To the point of causing intestinal convulsions, there has been no shortage of analysis on the elections of 2012. Every no-name mop-head mainstream media hack with a niche audience has put in his or her two cents on the finale of perhaps the biggest non-event of the decade and almost every single one of them has been depressingly wrong or completely disingenuous – but perhaps this was to be expected. The word “journalist” has today become synonymous with “whore”, simply because success in the field makes whoredom essential. The job of news outlets is not to report on the facts, but to fashion an illusory world out of manure bricks and glossy paint, and this is exactly what they have done in their musing on the fate of the GOP. More…
By Christopher Balogh
On October 29, the Supreme Court heard the arguments of a copyright case involving the right to resell imported goods in the United States. The goods in question were college textbooks but the outcome could affect whether copyrighted goods made overseas can be resold in the U.S. without consent from the copyright holder. Kirtsaeng v. John Wiley & Sons, Inc. may focus on the five-pound appendages lugged around by undergraduates, but any product made overseas with a U.S. copyright—from shoes to laptops—could be affected. That makes Kirtsaeng potentially one of the most important decisions the Court will make this season.
Here’s the back story: Supap Kirtsaeng traveled to the U.S. from Thailand to attend Cornell and to earn a doctorate in math from University of Southern California. Along the way, Kirtsaeng set up his own business of sorts through eBay and sold $900,000 worth of books printed abroad by Wiley & Sons. He used the profits, among other things, to pay for his education.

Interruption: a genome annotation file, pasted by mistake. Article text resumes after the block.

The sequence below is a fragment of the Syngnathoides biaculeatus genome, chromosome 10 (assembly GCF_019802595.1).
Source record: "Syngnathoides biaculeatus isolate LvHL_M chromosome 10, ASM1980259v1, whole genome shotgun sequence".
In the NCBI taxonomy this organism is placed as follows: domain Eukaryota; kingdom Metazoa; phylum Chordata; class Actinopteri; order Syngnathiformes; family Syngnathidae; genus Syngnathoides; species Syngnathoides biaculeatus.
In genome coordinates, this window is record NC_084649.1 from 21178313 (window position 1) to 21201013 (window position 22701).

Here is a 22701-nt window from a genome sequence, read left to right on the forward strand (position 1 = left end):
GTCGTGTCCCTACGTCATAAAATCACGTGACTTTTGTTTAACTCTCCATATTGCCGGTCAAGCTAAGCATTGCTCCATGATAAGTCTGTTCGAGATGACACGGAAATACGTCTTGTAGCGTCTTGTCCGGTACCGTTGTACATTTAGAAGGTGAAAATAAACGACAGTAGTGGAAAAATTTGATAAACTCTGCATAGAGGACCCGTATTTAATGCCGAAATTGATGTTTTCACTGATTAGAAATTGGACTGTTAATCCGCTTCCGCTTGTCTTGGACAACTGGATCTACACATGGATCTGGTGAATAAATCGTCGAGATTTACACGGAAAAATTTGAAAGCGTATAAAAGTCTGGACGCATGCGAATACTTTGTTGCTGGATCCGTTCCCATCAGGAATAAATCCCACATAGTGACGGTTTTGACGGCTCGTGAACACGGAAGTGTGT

In 2009, Wiley won a copyright infringement lawsuit against Kirtsaeng in the U.S. District Court for the Southern District of New York (SDNY). Kirtsaeng then appealed to the U.S. Court of Appeals for the 2nd Circuit in New York. The 2nd Circuit sided with SDNY. Kirtsaeng was ordered to pay $600,000 for infringing a textbook publisher’s copyrights when he resold eight textbooks that had been printed by the Asian subsidiary of the U.S.-based Wiley & Sons. Each international edition ended up costing Kirtsaeng $75,000 per book.
I know that it’s unattractive and bad form to say “I told you so” when one’s advice was ignored yet ultimately proved correct. But in the wake of the Republican election debacle, it’s essential that conservatives undertake a clear-eyed assessment of who on their side was right and who was wrong. Those who were wrong should be purged and ignored; those who were right, especially those who inflicted maximum discomfort on movement conservatives in being right, ought to get credit for it and become regular reading for them once again.
Are traditional urban environments an antidote to mass consmerism, big box retailer-dominated markets, and stale strip mall culture? Nathan Lewis thinks we should start bulldozing suburban shopping malls and strip malls and replace them with traditional urban environments: really narrow streets, thoughtfully designed public places, no space wasted on parking, buffers or useless filler landscaping. I have a hard time disagreeing with him.